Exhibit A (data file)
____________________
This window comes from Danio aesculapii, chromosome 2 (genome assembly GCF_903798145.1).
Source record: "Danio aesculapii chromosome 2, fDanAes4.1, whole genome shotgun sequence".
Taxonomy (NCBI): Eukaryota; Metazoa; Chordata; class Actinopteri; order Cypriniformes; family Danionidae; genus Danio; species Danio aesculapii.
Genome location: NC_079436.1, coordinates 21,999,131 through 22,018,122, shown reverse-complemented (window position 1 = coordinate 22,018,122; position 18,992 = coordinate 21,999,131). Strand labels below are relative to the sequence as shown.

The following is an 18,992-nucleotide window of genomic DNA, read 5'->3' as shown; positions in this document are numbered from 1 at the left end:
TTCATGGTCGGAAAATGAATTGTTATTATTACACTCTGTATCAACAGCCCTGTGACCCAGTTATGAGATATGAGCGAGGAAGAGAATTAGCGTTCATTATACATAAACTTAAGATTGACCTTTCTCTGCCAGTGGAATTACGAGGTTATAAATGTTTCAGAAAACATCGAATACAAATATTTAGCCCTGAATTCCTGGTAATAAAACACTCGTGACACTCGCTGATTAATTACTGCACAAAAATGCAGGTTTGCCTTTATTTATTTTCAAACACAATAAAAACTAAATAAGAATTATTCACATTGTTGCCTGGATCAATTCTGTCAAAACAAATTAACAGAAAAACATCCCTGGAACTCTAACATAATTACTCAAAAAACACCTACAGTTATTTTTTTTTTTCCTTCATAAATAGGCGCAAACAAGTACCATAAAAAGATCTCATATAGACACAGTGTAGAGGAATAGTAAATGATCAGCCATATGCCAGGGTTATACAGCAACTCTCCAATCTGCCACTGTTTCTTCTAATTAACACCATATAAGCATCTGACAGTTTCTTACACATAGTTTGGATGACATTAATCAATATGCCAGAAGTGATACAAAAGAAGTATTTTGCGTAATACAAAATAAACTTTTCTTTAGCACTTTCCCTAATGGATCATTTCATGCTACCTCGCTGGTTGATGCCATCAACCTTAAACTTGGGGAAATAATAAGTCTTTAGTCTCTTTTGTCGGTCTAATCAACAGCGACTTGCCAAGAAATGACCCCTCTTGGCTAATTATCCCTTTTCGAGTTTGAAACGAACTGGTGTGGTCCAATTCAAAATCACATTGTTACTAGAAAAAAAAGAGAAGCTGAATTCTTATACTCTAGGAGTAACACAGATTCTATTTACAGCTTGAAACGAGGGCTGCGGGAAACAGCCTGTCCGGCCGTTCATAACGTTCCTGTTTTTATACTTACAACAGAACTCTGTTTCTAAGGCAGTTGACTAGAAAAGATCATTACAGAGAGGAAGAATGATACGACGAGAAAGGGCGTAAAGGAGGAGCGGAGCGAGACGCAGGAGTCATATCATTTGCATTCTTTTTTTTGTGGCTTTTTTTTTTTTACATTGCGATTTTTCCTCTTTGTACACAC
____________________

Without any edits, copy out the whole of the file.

This window comes from Danio aesculapii, chromosome 2 (genome assembly GCF_903798145.1).
Source record: "Danio aesculapii chromosome 2, fDanAes4.1, whole genome shotgun sequence".
Taxonomy (NCBI): Eukaryota; Metazoa; Chordata; class Actinopteri; order Cypriniformes; family Danionidae; genus Danio; species Danio aesculapii.
Genome location: NC_079436.1, coordinates 21,999,131 through 22,018,122, shown reverse-complemented (window position 1 = coordinate 22,018,122; position 18,992 = coordinate 21,999,131). Strand labels below are relative to the sequence as shown.

The following is an 18,992-nucleotide window of genomic DNA, read 5'->3' as shown; positions in this document are numbered from 1 at the left end:
TTCATGGTCGGAAAATGAATTGTTATTATTACACTCTGTATCAACAGCCCTGTGACCCAGTTATGAGATATGAGCGAGGAAGAGAATTAGCGTTCATTATACATAAACTTAAGATTGACCTTTCTCTGCCAGTGGAATTACGAGGTTATAAATGTTTCAGAAAACATCGAATACAAATATTTAGCCCTGAATTCCTGGTAATAAAACACTCGTGACACTCGCTGATTAATTACTGCACAAAAATGCAGGTTTGCCTTTATTTATTTTCAAACACAATAAAAACTAAATAAGAATTATTCACATTGTTGCCTGGATCAATTCTGTCAAAACAAATTAACAGAAAAACATCCCTGGAACTCTAACATAATTACTCAAAAAACACCTACAGTTATTTTTTTTTTTCCTTCATAAATAGGCGCAAACAAGTACCATAAAAAGATCTCATATAGACACAGTGTAGAGGAATAGTAAATGATCAGCCATATGCCAGGGTTATACAGCAACTCTCCAATCTGCCACTGTTTCTTCTAATTAACACCATATAAGCATCTGACAGTTTCTTACACATAGTTTGGATGACATTAATCAATATGCCAGAAGTGATACAAAAGAAGTATTTTGCGTAATACAAAATAAACTTTTCTTTAGCACTTTCCCTAATGGATCATTTCATGCTACCTCGCTGGTTGATGCCATCAACCTTAAACTTGGGGAAATAATAAGTCTTTAGTCTCTTTTGTCGGTCTAATCAACAGCGACTTGCCAAGAAATGACCCCTCTTGGCTAATTATCCCTTTTCGAGTTTGAAACGAACTGGTGTGGTCCAATTCAAAATCACATTGTTACTAGAAAAAAAAGAGAAGCTGAATTCTTATACTCTAGGAGTAACACAGATTCTATTTACAGCTTGAAACGAGGGCTGCGGGAAACAGCCTGTCCGGCCGTTCATAACGTTCCTGTTTTTATACTTACAACAGAACTCTGTTTCTAAGGCAGTTGACTAGAAAAGATCATTACAGAGAGGAAGAATGATACGACGAGAAAGGGCGTAAAGGAGGAGCGGAGCGAGACGCAGGAGTCATATCATTTGCATTCTTTTTTTTGTGGCTTTTTTTTTTTTACATTGCGATTTTTCCTCTTTGTACACAC